Australian government provides framework for aviation industry recovery

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The Australian Minister for Infrastructure, Transport and Regional Development has launched an aviation recovery framework aimed at rebuilding the workforce and upgrading regional infrastructure.

The Aviation Recovery Framework, which was released December 20, 2021, is a strategy developed with aviation industry members to help the sector navigate its way back to a position of strength.

In a statement, the Australian government said that it believes aviation is a key driver of economic activity. Prior to the pandemic, the aviation sector supported over 90,000 jobs and thousands more across other sectors of the economy. The statement also noted that Australia relies on aviation for its economic and social prosperity. The industry also connects communities and businesses with each other and the rest of the world.

Funding of the framework includes: 

$55 million (AU 78 million) in new funding, including $2.8 million (AU 4 million) to increase the number of women in the sector and $10.67  (AU 15 million) to upgrade remote aerodromes.

Another $20 million (AU 29 million) will be made available through the third round of a regional aviation infrastructure program. A $21 million ($30 million) rebate program will help general and recreational aviation operators upgrade aircraft safety.

All these are additions to the $ 3.77 billion (AU $5.3 billion) that the government has committed the aviation sector since the pandemic began.

The framework includes six strategic priorities:

  • supporting aviation efficiency by targeting investment and enhancing regulatory settings to help businesses across the entire industry to thrive;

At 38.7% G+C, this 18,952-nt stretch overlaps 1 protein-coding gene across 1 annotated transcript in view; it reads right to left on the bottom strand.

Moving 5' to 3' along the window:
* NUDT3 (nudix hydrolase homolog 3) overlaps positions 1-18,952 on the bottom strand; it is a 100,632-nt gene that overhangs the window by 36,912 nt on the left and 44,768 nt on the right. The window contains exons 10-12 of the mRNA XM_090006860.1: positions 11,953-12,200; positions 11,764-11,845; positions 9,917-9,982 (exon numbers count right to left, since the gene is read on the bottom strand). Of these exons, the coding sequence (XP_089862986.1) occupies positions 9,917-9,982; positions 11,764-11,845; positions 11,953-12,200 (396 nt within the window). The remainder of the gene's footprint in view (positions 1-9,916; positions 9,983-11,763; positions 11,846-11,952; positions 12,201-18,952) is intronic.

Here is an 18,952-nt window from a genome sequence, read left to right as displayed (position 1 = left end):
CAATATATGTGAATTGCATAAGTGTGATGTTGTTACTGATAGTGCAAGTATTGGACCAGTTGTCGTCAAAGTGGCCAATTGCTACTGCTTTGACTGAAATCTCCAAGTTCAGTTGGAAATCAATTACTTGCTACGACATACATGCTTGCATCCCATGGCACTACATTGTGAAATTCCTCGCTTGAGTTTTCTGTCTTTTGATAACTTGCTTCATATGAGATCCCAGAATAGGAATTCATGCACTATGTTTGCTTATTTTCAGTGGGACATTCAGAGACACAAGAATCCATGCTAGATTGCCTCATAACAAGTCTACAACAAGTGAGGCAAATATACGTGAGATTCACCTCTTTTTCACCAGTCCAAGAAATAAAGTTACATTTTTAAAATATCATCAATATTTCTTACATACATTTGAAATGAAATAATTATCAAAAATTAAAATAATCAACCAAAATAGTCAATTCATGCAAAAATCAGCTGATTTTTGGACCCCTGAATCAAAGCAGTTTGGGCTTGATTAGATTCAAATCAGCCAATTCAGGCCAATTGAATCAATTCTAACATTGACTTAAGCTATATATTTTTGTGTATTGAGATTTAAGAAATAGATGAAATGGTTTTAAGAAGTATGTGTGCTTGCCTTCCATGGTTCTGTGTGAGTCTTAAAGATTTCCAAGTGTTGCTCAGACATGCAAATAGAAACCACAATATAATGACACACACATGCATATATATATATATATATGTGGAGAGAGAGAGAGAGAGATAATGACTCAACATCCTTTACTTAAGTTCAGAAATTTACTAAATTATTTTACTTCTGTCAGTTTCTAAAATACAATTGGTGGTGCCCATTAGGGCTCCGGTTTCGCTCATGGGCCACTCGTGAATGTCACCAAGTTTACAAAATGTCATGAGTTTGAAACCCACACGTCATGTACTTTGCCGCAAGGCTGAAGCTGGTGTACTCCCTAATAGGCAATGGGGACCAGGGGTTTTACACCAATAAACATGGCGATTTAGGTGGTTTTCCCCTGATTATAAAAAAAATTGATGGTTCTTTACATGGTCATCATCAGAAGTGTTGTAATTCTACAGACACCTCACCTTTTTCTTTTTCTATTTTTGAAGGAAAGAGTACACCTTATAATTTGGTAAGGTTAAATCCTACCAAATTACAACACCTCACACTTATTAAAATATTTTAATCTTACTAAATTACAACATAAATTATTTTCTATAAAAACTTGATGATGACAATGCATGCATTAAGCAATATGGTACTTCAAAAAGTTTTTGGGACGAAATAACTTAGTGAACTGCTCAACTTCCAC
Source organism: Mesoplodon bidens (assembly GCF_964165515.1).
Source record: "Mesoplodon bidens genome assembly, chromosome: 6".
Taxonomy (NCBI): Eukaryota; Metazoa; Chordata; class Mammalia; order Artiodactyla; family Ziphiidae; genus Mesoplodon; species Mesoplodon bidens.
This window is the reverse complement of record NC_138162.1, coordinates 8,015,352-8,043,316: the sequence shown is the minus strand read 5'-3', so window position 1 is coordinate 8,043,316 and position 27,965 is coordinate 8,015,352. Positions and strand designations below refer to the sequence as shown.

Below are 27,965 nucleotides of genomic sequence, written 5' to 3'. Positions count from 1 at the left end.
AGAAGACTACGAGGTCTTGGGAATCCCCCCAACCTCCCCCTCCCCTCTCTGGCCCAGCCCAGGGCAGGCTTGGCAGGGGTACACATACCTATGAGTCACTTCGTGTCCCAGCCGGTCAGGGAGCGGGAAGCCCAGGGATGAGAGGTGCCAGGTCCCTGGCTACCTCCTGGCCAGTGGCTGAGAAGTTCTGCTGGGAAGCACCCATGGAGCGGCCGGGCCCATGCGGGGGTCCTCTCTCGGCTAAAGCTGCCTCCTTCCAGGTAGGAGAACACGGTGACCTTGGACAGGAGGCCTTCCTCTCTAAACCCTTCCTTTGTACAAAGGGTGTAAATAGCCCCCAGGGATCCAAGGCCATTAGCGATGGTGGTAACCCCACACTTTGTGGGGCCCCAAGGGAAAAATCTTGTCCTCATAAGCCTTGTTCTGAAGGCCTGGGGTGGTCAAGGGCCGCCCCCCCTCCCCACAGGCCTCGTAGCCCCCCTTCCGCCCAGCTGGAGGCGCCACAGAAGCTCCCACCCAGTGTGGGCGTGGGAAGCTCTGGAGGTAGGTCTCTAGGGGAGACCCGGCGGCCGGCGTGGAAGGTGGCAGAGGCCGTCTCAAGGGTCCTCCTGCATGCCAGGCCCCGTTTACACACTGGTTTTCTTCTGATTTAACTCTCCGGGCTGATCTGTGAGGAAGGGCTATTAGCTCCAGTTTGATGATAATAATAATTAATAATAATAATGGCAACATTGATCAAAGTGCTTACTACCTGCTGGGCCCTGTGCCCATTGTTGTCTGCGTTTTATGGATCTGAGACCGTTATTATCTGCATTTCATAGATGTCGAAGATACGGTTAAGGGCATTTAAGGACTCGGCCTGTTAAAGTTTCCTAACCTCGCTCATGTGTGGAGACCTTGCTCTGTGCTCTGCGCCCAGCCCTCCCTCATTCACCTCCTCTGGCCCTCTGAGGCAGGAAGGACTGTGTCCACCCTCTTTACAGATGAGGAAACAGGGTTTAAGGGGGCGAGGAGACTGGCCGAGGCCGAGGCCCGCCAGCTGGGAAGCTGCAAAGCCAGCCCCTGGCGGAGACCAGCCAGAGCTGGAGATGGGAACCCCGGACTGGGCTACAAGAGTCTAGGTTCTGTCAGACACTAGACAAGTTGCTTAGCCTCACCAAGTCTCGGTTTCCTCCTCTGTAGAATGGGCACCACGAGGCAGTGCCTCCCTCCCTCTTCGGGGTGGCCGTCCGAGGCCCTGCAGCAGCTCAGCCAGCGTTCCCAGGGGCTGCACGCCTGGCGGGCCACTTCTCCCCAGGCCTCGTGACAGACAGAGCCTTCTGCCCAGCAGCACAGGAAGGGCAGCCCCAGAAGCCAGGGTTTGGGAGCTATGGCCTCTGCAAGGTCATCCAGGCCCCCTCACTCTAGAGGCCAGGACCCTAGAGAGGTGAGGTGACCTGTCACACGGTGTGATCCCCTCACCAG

• building a sustainable pipeline of workforce skills for the future;
  • adopting and integrating emerging aviation technologies, including drones;
  • modernizing airports regulation to ensure Australia has the aviation infrastructure it needs for the future;
  • revitalizing General Aviation to help it realize its potential in supporting business and the community, especially in our regions; and
  • better connecting regional communities by providing targeted support for access to essential aviation services and investing in regional aviation infrastructure.

A Strategic Aviation Advisory Forum will be formed to implement the framework, and will advise the government on progress of the sector’s recovery, as well as issues affecting the industry moving forward.

The government has also renewed the membership of the General Aviation Advisory Network and will commission a targeted review of the Civil Aviation Act to identify any appropriate amendments necessary to enhance productivity, innovation and competitiveness in the aviation industry.

“As a critical enabler of economic activity, the government is focused on ensuring the industry returns to pre-pandemic levels as soon as it is safe to do so,” Deputy Prime Minister of Australia Barnaby Joyce said in a statement.

Joyce continued: “We are putting in place policies and regulations to foster a competitive, safe and secure aviation sector that all Australians can rely on, and not just for travel and leisure purposes.”

In response to the government support, Airlines for Australia and New Zealand CEO, Dr Alison Roberts said: “The experience and uncertainty of the past two years have reinforced the need for support to be flexible and responsive to changing conditions.” 

Roberts added: “As the Deputy Prime Minister noted, support is more than the necessary financial measures that have helped the aviation sector through the worst of the pandemic. It is about ensuring that the right policy settings are in place across the whole aviation ecosystem, to enable us to face the significant challenges that we still have ahead of us.”

author avatar
Jean Carmela Lim
Journalist[br][br]Jean is a member of AeroTime’s editorial team, working as an aviation writer and based in Manila, Philippines. Previously, she worked in operational aviation roles in Manila, Philippines and Seoul, South Korea before moving to Australia to work in corporate and government travel. In 2012, Jean established her own luxury and adventure travel blog, Holy Smithereens. She is also a contributor for World Travel Market London, one of the biggest annual events in the travel sector. She covers trends and issues in hospitality and luxury travel for a B2B market, interviewing key personalities in the industry.
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